The Pope was bold and prophetic in his assertions and pronouncements in the document. He encourages the Christian faithful to be heralds of good news and to take each society, culture and their values as part of the body of Christ, which must be cared for by all. With outstanding courage, he addresses the cultural individualism, economic exploitation, social inequality and relativism that challenge and ravage our world.

Pope is calling on missionary men and women to become more proactive in propagating the gospel around the world rather than reducing the whole mission of the Church to celibacy or ordination.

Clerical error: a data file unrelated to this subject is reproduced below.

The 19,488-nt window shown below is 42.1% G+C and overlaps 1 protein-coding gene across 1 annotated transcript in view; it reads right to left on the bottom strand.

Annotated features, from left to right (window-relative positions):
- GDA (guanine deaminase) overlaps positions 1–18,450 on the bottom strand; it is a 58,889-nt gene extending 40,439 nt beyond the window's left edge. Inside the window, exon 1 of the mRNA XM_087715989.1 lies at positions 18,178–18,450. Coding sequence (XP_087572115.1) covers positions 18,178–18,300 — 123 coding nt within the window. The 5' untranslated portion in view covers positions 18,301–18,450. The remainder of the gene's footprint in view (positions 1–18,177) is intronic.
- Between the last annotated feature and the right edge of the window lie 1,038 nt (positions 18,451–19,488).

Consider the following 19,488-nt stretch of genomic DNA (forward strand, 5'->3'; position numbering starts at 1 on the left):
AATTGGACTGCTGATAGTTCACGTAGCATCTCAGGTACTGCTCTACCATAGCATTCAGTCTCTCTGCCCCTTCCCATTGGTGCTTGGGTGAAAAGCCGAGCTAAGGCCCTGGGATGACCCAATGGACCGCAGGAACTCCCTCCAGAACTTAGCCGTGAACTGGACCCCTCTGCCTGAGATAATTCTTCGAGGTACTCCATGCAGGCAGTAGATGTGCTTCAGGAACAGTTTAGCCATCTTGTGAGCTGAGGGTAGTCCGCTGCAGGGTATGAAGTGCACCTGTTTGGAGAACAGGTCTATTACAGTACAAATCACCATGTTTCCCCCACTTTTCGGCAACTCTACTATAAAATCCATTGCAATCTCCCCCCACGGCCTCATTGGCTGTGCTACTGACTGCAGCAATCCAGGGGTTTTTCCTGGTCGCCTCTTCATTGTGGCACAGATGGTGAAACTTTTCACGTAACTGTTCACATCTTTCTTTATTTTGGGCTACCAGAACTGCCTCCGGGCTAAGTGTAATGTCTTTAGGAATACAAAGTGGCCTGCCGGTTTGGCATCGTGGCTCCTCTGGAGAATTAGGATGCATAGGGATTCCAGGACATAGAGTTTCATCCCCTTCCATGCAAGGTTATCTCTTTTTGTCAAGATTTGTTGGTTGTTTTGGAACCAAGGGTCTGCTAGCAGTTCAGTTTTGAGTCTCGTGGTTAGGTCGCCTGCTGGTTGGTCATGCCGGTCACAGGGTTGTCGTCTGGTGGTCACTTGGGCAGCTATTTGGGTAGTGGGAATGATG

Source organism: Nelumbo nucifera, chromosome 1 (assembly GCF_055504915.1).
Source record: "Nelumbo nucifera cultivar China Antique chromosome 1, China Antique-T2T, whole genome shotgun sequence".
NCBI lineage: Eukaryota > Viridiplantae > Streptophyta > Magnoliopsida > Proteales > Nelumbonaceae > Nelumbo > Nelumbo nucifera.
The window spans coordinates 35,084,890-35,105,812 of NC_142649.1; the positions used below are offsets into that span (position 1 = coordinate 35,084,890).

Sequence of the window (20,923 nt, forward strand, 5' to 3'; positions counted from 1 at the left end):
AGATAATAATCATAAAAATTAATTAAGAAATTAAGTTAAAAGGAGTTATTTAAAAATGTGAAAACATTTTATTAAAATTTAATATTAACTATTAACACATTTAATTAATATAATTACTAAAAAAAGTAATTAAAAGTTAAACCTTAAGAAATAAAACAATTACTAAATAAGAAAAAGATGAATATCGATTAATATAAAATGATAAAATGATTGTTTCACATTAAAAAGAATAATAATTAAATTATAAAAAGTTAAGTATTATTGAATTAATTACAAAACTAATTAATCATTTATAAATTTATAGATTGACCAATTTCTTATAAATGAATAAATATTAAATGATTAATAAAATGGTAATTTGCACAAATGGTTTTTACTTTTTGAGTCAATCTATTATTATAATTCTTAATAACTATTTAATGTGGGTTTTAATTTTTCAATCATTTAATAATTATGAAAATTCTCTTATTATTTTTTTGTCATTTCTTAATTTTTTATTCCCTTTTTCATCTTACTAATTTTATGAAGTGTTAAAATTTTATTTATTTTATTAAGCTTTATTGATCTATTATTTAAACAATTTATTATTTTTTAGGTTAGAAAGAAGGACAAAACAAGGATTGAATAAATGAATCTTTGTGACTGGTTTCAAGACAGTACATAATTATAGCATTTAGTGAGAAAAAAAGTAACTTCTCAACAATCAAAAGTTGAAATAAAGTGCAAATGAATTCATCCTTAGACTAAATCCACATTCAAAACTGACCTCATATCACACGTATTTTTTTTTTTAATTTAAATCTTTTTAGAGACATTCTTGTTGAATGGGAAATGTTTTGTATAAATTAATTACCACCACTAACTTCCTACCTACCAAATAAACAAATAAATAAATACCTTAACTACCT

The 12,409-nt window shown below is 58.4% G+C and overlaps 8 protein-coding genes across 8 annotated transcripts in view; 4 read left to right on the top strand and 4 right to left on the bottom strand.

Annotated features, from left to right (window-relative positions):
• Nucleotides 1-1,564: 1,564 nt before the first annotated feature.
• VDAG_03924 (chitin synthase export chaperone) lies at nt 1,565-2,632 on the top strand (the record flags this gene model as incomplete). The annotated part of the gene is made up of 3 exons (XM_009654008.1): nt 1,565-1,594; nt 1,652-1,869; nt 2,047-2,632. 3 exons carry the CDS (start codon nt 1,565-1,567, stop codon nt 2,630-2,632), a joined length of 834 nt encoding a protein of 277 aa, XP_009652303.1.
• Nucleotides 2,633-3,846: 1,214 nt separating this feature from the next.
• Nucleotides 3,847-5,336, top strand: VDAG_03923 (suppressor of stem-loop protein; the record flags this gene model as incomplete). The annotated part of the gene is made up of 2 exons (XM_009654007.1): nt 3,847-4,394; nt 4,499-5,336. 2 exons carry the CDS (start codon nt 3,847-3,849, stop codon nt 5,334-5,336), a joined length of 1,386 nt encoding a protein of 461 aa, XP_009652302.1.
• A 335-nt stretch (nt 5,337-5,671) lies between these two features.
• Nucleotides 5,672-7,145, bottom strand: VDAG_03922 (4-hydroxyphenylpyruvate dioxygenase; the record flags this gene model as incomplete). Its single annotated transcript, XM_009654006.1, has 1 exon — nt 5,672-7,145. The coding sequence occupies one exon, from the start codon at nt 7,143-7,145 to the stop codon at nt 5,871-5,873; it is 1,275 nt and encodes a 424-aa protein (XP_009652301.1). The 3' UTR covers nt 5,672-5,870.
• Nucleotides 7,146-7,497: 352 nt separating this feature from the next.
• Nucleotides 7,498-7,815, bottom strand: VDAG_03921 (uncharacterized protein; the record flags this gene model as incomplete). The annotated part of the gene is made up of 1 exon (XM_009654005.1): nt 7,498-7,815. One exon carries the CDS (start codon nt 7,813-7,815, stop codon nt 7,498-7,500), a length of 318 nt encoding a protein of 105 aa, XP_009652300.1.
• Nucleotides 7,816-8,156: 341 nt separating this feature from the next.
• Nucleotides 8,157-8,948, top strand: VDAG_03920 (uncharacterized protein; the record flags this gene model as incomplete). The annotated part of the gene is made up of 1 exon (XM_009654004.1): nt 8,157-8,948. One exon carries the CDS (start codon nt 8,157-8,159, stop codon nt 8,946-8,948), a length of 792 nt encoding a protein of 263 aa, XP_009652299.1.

On the controversial issues of married priests and women’s ordination, the Pope affirms that limiting our “understanding of the Church to her functional structure would lead us to clericalize women [to the point of diminishing] the great value of what they have already accomplished, and subtly make their indispensable contribution less effective”. Many feminist theologians and liberals will disagree with the Pope asserting that the Church has no theological grounds for denying the ordination of women.

However, this pronouncement ends the recent rumour surrounding the Synod on the Amazon alleging that the apostolic exhortation will give way to married priests. It also calls into question the statement by Bishop Erwin Kräutler who said “that indigenous people in the Amazon were unable to understand the evangelical witness of celibacy”.

So, where do we go from here as a Church? What lesson(s) should the African Church learn from this document?